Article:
|Artist's conception of the F6D-1 Missileer in flight|
|Role||Fleet defense fighter|
|Manufacturer||Douglas Aircraft Company|
|Primary user||United States Navy (intended)|
The Douglas F6D Missileer was a proposed carrier-based fleet defense fighter designed by Douglas Aircraft Company in response to a 1959 United States Navy requirement. It was designed to be able to loiter for extended periods at a relatively long distance from the Navy's aircraft carriers, engaging hostile aircraft 100 miles (160 km) away with its powerful radar and long-range missiles. Since the enemy would be fired on long before they reached visual range, the aircraft had little dogfighting capability and was strictly subsonic. When doubts were expressed about the Missileer's ability to defend itself after firing its missiles, the value of the project was questioned, leading to its cancellation. Some of the Missileer's systems, primarily the engines, radar, and missiles, continued development in spite of the cancellation, eventually emerging on the ill-fated General Dynamics–Grumman F-111B and successful Grumman F-14 Tomcat years later.
Through the later part of the 1950s and into the 1960s, military air planners increasingly believed that future air combat would be carried out almost entirely by long-range missile fire. This changed the basic requirements for a fighter design considerably. The pilots would be expected to fight primarily through their radar and fire control systems, hopefully never even seeing their opponent. Because of this, the emphasis was on "head down" combat and an all-round view was considered unimportant. Radar systems were so complex that a pilot could not be expected to operate both the aircraft and the radar, so a second crewman, the "radar intercept officer", or "RIO", became a common fixture.
In the case of the Navy, the primary threat to their air operations would be high-speed aircraft attacking their aircraft carriers, potentially with long-range anti-ship missiles that were assumed to have nuclear warheads. Even if detected at long distances, these aircraft would be traveling so fast that the carrier-borne interceptors simply would not have enough time to launch and attack them before they had closed with the carriers. For instance, given a 100-mile (160 km) range on the shipboard radars, an aircraft traveling at Mach 2, about 1,400 mph (2,300 km/h), would close from initial detection to a five-mile (8 km) firing range in just over four minutes. In this time, an interceptor would have to launch, climb to altitude, maneuver into position, and fire.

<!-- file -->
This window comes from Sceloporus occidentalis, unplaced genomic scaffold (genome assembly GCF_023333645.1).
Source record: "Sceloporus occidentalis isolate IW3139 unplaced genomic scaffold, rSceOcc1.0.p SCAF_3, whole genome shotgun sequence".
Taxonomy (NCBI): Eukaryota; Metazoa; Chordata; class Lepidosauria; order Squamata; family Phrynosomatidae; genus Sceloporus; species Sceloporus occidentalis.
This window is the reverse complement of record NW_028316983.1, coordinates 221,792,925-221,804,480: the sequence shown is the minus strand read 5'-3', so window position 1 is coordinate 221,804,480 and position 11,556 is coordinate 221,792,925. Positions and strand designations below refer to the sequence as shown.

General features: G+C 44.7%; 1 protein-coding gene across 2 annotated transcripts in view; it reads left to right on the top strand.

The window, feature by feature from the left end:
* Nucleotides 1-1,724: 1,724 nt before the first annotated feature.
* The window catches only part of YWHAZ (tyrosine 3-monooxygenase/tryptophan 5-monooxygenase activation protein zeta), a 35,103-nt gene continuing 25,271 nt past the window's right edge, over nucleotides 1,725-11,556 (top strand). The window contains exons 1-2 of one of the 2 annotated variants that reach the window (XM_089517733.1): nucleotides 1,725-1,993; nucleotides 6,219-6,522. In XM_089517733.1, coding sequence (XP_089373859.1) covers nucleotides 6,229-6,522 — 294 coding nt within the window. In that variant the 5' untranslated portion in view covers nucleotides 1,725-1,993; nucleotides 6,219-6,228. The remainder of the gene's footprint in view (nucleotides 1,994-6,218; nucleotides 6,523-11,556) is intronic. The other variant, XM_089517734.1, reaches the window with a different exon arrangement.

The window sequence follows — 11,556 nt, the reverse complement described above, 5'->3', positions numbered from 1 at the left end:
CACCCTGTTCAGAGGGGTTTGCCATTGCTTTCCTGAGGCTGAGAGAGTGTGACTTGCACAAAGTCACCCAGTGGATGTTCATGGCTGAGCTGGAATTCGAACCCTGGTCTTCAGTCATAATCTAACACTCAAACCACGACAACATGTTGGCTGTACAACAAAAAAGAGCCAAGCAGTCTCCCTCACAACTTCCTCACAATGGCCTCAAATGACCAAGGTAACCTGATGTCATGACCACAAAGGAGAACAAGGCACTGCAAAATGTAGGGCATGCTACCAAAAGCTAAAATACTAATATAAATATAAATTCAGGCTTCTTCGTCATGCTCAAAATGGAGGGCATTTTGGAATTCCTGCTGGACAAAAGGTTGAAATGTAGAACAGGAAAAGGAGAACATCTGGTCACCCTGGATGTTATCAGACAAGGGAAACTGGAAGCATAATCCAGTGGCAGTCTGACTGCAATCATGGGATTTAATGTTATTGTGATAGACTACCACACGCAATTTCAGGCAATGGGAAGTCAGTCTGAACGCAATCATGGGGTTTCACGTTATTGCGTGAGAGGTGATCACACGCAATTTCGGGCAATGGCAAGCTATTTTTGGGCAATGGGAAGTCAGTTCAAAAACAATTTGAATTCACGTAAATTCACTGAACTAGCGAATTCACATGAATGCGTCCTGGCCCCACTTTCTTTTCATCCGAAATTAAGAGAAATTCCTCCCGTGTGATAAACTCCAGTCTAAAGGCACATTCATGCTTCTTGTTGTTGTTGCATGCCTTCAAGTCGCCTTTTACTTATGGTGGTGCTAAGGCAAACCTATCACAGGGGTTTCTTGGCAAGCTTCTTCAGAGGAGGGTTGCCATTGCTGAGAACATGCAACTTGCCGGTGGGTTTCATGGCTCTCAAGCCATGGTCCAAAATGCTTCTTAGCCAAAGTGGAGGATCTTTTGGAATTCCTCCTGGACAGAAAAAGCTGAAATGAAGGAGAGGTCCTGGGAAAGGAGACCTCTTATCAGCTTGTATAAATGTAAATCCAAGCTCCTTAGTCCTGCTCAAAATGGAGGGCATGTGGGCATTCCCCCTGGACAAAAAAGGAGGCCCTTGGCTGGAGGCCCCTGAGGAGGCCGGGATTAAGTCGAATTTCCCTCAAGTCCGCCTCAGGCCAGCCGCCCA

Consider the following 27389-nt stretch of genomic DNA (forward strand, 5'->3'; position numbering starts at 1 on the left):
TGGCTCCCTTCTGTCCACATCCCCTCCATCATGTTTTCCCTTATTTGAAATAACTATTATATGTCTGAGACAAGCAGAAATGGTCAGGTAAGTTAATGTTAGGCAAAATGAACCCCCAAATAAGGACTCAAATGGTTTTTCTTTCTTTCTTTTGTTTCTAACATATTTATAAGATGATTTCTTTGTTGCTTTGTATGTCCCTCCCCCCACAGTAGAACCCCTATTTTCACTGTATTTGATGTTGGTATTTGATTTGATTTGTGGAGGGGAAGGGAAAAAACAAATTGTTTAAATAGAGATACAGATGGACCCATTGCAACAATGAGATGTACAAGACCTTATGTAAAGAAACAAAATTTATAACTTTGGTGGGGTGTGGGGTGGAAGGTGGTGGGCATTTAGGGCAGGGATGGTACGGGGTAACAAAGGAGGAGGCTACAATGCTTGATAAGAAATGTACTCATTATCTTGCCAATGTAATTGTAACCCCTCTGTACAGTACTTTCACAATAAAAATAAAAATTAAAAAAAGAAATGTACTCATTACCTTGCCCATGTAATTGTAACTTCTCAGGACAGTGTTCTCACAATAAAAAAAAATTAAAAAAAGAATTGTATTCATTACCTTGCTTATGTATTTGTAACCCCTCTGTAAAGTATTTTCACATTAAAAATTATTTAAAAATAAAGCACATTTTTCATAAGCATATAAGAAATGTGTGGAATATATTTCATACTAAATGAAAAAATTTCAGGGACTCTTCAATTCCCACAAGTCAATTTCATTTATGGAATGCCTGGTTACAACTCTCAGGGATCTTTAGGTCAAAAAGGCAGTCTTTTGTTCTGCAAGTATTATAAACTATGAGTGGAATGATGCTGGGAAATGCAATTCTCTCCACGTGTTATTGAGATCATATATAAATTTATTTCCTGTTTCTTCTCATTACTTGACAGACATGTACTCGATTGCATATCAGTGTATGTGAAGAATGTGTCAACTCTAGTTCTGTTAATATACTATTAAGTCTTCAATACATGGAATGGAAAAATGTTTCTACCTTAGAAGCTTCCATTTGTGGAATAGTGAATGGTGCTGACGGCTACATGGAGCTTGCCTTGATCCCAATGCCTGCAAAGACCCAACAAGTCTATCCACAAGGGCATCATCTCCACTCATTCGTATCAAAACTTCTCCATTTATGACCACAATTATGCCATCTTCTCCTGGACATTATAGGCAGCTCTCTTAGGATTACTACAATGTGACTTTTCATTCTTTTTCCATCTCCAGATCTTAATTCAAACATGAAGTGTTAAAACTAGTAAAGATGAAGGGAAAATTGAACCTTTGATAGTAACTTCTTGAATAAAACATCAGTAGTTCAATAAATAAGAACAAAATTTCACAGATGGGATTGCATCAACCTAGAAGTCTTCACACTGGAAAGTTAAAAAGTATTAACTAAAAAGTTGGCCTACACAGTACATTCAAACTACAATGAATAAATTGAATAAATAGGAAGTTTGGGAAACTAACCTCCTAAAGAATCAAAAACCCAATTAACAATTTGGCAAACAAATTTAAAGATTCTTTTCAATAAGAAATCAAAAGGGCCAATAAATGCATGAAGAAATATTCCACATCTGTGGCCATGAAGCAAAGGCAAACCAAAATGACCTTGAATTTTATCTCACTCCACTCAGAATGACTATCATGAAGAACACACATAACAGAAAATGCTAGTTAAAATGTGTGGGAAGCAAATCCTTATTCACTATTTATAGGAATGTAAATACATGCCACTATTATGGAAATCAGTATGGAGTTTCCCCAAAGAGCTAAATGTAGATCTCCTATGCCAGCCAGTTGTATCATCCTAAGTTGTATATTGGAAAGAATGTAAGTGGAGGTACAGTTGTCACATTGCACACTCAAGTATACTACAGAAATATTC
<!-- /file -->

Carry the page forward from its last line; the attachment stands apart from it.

One solution to this problem was to keep the interceptors in the air at all times. But given the short loiter times of high-performance aircraft like the F-4 Phantom, this would require huge fleets of fighters in order to keep a top cover in place while others were refueling. An aircraft with dramatically improved loiter times would be needed to make this approach practical. Another solution would be to increase the detection range, allowing more time for an interception. However, the detection range is largely a function of the radar horizon as seen from the radar mast, and there was little that could be done to extend this much beyond 100 miles (160 km). The solution here was to mount the search radar on aircraft, pushing the range out hundreds of miles from the ships.